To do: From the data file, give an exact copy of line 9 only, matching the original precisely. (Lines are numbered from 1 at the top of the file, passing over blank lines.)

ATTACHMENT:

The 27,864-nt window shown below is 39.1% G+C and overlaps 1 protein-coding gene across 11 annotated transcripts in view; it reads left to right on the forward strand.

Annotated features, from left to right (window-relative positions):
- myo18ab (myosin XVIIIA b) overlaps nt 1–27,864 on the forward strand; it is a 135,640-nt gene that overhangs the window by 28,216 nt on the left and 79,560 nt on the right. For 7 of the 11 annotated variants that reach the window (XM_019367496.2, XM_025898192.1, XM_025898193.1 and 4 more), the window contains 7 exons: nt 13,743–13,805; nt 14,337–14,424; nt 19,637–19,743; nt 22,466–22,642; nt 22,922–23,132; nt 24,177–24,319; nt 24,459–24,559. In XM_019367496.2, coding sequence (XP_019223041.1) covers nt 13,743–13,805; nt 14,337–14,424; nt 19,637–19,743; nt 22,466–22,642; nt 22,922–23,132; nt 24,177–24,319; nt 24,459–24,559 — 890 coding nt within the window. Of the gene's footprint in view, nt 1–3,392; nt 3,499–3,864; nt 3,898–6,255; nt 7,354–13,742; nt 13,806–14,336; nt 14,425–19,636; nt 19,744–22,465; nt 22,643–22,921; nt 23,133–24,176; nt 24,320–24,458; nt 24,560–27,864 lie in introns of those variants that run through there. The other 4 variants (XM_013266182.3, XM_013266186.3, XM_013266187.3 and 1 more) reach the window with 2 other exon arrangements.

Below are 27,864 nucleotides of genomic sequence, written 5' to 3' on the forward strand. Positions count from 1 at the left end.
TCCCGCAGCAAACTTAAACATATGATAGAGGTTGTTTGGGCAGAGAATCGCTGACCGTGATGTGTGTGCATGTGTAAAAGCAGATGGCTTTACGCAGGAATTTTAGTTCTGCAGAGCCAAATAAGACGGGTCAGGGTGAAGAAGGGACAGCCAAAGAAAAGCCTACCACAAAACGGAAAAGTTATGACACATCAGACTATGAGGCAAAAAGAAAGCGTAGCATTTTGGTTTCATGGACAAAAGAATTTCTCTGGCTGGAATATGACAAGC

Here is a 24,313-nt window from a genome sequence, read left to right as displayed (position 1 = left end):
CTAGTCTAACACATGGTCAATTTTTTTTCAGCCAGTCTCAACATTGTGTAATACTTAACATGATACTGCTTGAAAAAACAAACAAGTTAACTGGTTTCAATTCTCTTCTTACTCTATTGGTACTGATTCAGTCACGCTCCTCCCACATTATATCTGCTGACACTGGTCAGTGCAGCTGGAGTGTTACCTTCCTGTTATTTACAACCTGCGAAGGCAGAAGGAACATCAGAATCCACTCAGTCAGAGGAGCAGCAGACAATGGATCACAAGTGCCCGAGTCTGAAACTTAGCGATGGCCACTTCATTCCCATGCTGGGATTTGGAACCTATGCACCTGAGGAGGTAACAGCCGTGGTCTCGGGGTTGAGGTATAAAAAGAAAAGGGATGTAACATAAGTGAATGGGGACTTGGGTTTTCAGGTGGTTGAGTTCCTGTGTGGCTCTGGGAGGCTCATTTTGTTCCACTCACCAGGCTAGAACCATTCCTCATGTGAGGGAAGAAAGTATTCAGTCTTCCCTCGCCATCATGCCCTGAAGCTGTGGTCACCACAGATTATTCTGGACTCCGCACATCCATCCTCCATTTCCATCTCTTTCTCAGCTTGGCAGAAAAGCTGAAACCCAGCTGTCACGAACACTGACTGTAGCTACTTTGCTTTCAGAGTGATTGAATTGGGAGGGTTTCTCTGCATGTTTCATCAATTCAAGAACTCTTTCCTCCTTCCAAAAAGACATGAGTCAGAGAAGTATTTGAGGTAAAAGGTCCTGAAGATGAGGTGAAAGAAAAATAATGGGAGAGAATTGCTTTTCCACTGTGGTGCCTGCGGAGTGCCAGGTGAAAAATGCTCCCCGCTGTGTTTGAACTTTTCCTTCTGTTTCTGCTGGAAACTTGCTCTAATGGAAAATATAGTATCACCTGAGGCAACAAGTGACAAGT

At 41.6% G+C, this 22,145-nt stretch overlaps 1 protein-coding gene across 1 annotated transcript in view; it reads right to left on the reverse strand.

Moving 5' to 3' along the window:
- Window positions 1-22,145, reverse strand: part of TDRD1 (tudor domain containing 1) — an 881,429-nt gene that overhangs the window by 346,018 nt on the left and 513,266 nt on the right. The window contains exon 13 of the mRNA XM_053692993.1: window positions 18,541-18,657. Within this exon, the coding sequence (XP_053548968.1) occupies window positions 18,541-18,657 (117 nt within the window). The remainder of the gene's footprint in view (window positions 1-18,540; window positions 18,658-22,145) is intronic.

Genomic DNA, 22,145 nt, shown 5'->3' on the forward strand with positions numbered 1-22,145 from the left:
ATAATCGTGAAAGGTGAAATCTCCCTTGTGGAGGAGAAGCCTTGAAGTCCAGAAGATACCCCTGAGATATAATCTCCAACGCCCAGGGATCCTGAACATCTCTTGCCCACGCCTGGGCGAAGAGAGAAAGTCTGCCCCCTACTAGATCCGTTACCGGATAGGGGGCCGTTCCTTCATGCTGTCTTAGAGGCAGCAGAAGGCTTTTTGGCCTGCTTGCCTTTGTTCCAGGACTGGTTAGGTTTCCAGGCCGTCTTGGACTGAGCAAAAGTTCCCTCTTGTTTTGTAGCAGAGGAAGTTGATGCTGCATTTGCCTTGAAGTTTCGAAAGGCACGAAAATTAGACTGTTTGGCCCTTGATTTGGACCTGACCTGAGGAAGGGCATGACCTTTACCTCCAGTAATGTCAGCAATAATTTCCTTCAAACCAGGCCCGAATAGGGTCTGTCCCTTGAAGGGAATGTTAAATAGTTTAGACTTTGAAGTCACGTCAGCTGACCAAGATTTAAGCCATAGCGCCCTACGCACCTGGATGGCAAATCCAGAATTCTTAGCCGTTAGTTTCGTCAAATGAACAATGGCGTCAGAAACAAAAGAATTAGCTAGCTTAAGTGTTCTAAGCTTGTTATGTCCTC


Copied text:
Moving 5' to 3' along the window: